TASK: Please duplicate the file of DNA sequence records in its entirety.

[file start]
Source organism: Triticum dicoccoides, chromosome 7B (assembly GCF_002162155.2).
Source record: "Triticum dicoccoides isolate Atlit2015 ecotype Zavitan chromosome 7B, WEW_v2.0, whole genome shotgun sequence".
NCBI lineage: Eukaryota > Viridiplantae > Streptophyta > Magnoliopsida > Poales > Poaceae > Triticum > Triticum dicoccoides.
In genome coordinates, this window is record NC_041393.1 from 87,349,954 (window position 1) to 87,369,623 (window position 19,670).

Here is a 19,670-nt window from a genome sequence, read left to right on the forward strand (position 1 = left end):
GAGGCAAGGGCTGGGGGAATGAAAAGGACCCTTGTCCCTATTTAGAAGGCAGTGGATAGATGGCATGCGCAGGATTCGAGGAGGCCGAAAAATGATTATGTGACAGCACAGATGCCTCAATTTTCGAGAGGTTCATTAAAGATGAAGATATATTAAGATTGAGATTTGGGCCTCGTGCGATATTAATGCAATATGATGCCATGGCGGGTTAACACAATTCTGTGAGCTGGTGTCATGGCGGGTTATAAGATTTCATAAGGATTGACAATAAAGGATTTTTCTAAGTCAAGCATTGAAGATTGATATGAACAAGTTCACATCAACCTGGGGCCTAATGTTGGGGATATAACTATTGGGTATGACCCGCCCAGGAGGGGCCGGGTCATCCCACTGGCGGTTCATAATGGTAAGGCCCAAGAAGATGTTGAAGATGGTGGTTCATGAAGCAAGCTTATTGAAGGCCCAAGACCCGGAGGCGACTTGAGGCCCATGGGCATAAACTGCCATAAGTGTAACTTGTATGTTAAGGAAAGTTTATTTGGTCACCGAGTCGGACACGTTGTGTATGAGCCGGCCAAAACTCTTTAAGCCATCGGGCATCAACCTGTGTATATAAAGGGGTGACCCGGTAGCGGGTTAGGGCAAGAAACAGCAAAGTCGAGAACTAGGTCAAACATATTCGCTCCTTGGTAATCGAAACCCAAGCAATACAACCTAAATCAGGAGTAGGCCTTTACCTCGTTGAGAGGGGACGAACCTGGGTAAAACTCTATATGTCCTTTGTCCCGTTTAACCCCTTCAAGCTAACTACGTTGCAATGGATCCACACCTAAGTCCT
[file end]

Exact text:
Source organism: Triticum dicoccoides, chromosome 7B (assembly GCF_002162155.2).
Source record: "Triticum dicoccoides isolate Atlit2015 ecotype Zavitan chromosome 7B, WEW_v2.0, whole genome shotgun sequence".
NCBI lineage: Eukaryota > Viridiplantae > Streptophyta > Magnoliopsida > Poales > Poaceae > Triticum > Triticum dicoccoides.
In genome coordinates, this window is record NC_041393.1 from 87,349,954 (window position 1) to 87,369,623 (window position 19,670).

Here is a 19,670-nt window from a genome sequence, read left to right on the forward strand (position 1 = left end):
GAGGCAAGGGCTGGGGGAATGAAAAGGACCCTTGTCCCTATTTAGAAGGCAGTGGATAGATGGCATGCGCAGGATTCGAGGAGGCCGAAAAATGATTATGTGACAGCACAGATGCCTCAATTTTCGAGAGGTTCATTAAAGATGAAGATATATTAAGATTGAGATTTGGGCCTCGTGCGATATTAATGCAATATGATGCCATGGCGGGTTAACACAATTCTGTGAGCTGGTGTCATGGCGGGTTATAAGATTTCATAAGGATTGACAATAAAGGATTTTTCTAAGTCAAGCATTGAAGATTGATATGAACAAGTTCACATCAACCTGGGGCCTAATGTTGGGGATATAACTATTGGGTATGACCCGCCCAGGAGGGGCCGGGTCATCCCACTGGCGGTTCATAATGGTAAGGCCCAAGAAGATGTTGAAGATGGTGGTTCATGAAGCAAGCTTATTGAAGGCCCAAGACCCGGAGGCGACTTGAGGCCCATGGGCATAAACTGCCATAAGTGTAACTTGTATGTTAAGGAAAGTTTATTTGGTCACCGAGTCGGACACGTTGTGTATGAGCCGGCCAAAACTCTTTAAGCCATCGGGCATCAACCTGTGTATATAAAGGGGTGACCCGGTAGCGGGTTAGGGCAAGAAACAGCAAAGTCGAGAACTAGGTCAAACATATTCGCTCCTTGGTAATCGAAACCCAAGCAATACAACCTAAATCAGGAGTAGGCCTTTACCTCGTTGAGAGGGGACGAACCTGGGTAAAACTCTATATGTCCTTTGTCCCGTTTAACCCCTTCAAGCTAACTACGTTGCAATGGATCCACACCTAAGTCCT